Maria Hutchinson, Sue Harley, Sheila, Liz and her daughter Tallulah in front.
Katie Binns recounts her experience at the 34th Annual Humber Bridge Walk.
“The sunshine was on our side last Saturday as 300 CAFOD and Christian Aid supporters came together to walk the Humber Bridge for the annual Crossing on the 7th of May. The Anglican Bishop of Hull, Alison White, spoke before the two o’clock start about the needs for people around the world to access clean water and gave encouragement to the crowds before leading the walk.
Fortunately, the weather proved a reliable companion and we started off at a good pace with the local marching band cheering us on. The atmosphere during the first crossing was relaxed and inviting, with many supporters wearing fancy dress and walking with their children or dogs.
The pace was slow but agreeable, particularly with the weather getting warmer as the afternoon went on. The CAFOD participants were adorned with sashes and buttons and Sheila Swift, from St Anthony’s and Our Lady of Mercy, cheerfully talked about Pope Francis and Catholic Social Teaching to those who walked by and asked us questions. I discovered in astonishment that she and her husband Bernard Swift have been volunteering for CAFOD for over 50 years. We quickly reached the other side in forty five minutes and had our cards stamped, gratefully accepting a drink and a biscuit from one of the stewards.
It was endearing to see so many cheerful faces, both old and young, walking in the sunshine to support those in poverty. One eight year old CAFOD supporter, wise beyond her years, enthusiastically discussed the importance of charity whilst holding my hand across the bridge. There were mothers, grand-mothers and single parents who were regular attendees, declaring how important the event was in bringing people together from parishes across Hull and the North East. Liz, a CAFOD supporter and mother, said: ‘It’s another way to give thanks to God, which is one of the reasons why my daughter and I have done it for over four years. I get to meet wonderful supporters that I wouldn’t normally meet outside of the parish and that is worth it’s weight in gold.’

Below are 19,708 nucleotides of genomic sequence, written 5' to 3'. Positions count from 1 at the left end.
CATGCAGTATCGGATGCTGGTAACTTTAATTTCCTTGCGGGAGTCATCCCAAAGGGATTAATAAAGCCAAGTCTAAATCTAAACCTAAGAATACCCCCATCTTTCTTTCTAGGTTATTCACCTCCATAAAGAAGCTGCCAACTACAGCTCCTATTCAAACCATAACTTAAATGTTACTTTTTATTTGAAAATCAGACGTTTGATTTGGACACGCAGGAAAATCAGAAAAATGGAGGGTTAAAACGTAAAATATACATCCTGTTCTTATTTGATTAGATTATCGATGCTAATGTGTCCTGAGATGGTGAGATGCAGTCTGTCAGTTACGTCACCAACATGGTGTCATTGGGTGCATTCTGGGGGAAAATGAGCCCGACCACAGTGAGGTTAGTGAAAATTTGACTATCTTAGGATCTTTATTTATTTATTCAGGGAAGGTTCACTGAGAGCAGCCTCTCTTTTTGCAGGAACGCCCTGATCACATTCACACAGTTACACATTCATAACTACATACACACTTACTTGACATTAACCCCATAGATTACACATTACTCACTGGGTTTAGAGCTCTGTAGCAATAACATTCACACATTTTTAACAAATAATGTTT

After deciding that two crossings was enough for us, we slowed our pace and spent our time enjoying the views of the estuary and the forests surrounding us. We eventually reached the finish point on the other side and, with a sigh of relief, got our last stamp from Bernard Swift who had graciously been manning the CAFOD registration desk.
We proudly collected our certificates and got ice creams whilst taking photographs and exchanging contact details. This group seemed more and more like a family reuniting after a year apart, than a supporter group meeting together for a fundraising event. Clearly, a joyous afternoon was had by all and may the Humber Bridge Cross continue.”
Kieron has been inspired in Zimbabwe, read how in his blog.
Kieron is one of CAFOD‘s Step into the Gap volunteers. He’s currently working as a chaplain at St. Mary’s Catholic Academy in Blackpool and is visiting CAFOD partners in Zimbabwe.
As the days continue to fly by in Zimbabwe and time is quickly slipping away, it’s time to share from my perspective what I have experienced so far. After spending nearly two weeks here in the landlocked country of Zimbabwe, there have been many moving encounters meeting with partners of CAFOD and communities.
After spending a few days in the capital Harare, getting to know our surroundings and being greeted by the CAFOD staff, we began our journey to the north west of Zimbabwe, to an area named Binga. After a long journey, in the heat of a cloudless sky, we arrived safe and sound.
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